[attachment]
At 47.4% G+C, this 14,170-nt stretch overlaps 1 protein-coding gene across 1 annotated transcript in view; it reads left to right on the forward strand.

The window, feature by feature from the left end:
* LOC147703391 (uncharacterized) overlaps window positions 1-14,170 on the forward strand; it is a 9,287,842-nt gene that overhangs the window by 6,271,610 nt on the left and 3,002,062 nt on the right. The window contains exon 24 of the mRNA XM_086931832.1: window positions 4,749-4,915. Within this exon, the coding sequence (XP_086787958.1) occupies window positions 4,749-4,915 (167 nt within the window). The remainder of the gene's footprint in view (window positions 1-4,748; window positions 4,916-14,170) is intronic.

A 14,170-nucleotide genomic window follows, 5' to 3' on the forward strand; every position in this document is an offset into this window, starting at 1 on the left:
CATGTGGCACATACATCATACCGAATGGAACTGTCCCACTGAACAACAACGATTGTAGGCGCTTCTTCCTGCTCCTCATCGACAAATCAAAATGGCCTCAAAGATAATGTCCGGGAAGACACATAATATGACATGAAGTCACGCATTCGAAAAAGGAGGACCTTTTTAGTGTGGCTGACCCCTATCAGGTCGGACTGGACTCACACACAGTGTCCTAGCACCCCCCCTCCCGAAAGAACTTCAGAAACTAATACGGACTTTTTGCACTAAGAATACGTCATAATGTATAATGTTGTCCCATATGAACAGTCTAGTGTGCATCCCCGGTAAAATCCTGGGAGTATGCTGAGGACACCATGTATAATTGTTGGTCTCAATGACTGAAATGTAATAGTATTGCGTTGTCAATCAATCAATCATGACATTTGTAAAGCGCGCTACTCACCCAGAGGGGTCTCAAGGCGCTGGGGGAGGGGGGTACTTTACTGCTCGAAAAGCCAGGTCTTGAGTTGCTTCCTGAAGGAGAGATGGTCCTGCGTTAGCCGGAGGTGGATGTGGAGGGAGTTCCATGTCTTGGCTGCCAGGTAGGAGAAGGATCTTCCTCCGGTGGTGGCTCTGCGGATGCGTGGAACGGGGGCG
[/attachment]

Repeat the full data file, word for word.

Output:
At 47.4% G+C, this 14,170-nt stretch overlaps 1 protein-coding gene across 1 annotated transcript in view; it reads left to right on the forward strand.

The window, feature by feature from the left end:
* LOC147703391 (uncharacterized) overlaps window positions 1-14,170 on the forward strand; it is a 9,287,842-nt gene that overhangs the window by 6,271,610 nt on the left and 3,002,062 nt on the right. The window contains exon 24 of the mRNA XM_086931832.1: window positions 4,749-4,915. Within this exon, the coding sequence (XP_086787958.1) occupies window positions 4,749-4,915 (167 nt within the window). The remainder of the gene's footprint in view (window positions 1-4,748; window positions 4,916-14,170) is intronic.

A 14,170-nucleotide genomic window follows, 5' to 3' on the forward strand; every position in this document is an offset into this window, starting at 1 on the left:
CATGTGGCACATACATCATACCGAATGGAACTGTCCCACTGAACAACAACGATTGTAGGCGCTTCTTCCTGCTCCTCATCGACAAATCAAAATGGCCTCAAAGATAATGTCCGGGAAGACACATAATATGACATGAAGTCACGCATTCGAAAAAGGAGGACCTTTTTAGTGTGGCTGACCCCTATCAGGTCGGACTGGACTCACACACAGTGTCCTAGCACCCCCCCTCCCGAAAGAACTTCAGAAACTAATACGGACTTTTTGCACTAAGAATACGTCATAATGTATAATGTTGTCCCATATGAACAGTCTAGTGTGCATCCCCGGTAAAATCCTGGGAGTATGCTGAGGACACCATGTATAATTGTTGGTCTCAATGACTGAAATGTAATAGTATTGCGTTGTCAATCAATCAATCATGACATTTGTAAAGCGCGCTACTCACCCAGAGGGGTCTCAAGGCGCTGGGGGAGGGGGGTACTTTACTGCTCGAAAAGCCAGGTCTTGAGTTGCTTCCTGAAGGAGAGATGGTCCTGCGTTAGCCGGAGGTGGATGTGGAGGGAGTTCCATGTCTTGGCTGCCAGGTAGGAGAAGGATCTTCCTCCGGTGGTGGCTCTGCGGATGCGTGGAACGGGGGCG